The Thrompon making an argument to make the project viable said that if the projects cannot pay the bank loans, then the banks would take over the project and start auctioning the building. He asked if the government would buy back the project at Nu 1 bn. He said that rather then the project failing the main aim should be to ensure the project succeeds.

Expert says govt should not entertain claims

The expert who is familiar with the project and was formerly associated its inception, on the condition of anonymity, said, “The government should not entertain such claims to make the project viable in a PPP project as the private sector takes the risk.”

He said that current issues should not come up as the bidding company had agreed to pay Nu 12,345.67 per year per parking slot and this should have factored in the cost of construction and profits. He said that a 20 percent commercial space being provided was to make the project viable.

“The Thromde does not need to get into nitty-gritty measurements as their concern should only be on getting the 550 parking slots and they should not listen to anything beyond that,” said the expert.

He said this is not a conventional construction project where the government pays for certain escalations. He said in this project the government’s only role is getting the parking spaces and giving the agreed to concessions and it is up to the private party on how much they want to spend above the requirements be it in a hotel or other structures.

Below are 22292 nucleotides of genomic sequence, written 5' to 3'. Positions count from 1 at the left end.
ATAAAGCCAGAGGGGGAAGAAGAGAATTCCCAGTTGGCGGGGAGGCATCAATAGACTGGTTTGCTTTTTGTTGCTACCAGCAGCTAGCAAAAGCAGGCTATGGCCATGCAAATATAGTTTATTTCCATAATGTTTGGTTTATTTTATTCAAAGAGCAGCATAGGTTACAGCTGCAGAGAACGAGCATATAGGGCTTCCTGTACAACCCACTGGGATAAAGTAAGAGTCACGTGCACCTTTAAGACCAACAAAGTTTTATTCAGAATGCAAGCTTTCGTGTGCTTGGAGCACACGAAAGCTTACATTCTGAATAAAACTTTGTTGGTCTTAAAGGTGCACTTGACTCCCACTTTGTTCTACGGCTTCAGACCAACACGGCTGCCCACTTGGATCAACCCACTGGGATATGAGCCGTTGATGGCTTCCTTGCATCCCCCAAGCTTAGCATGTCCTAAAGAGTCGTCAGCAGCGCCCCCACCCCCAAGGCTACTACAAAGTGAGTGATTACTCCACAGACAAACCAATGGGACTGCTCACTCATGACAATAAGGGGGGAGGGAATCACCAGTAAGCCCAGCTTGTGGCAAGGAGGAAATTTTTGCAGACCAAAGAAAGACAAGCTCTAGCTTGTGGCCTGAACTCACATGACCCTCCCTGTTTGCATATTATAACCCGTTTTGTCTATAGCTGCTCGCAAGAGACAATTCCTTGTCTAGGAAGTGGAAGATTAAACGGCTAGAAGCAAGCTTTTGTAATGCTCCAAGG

He also said he finds it difficult to see how a Nu 478 mn project escalated to around three times the rate with the parking space still being the same 550 slots. He said this is where an independent monitoring consultant firm would have made all the difference and given an independent feedback on what actually happened.

On what would happen if the banks took over the project the expert said that the Concessions Agreement had already been mortgaged to the banks (BoB and RICBL) and they would only need take over the concession of the two structures for 22 years along with the core parking area.

He said the land is still owned by Thromde and that cannot be taken away.

The banks can then either run the concession agreement or auction it to bidders and it would still revert back to the Thromde after the Concession Period.

The expert said that the government should not bear losses and if need be allow the project to fail. He said that there cannot be risk free business in Bhutan for the private sector.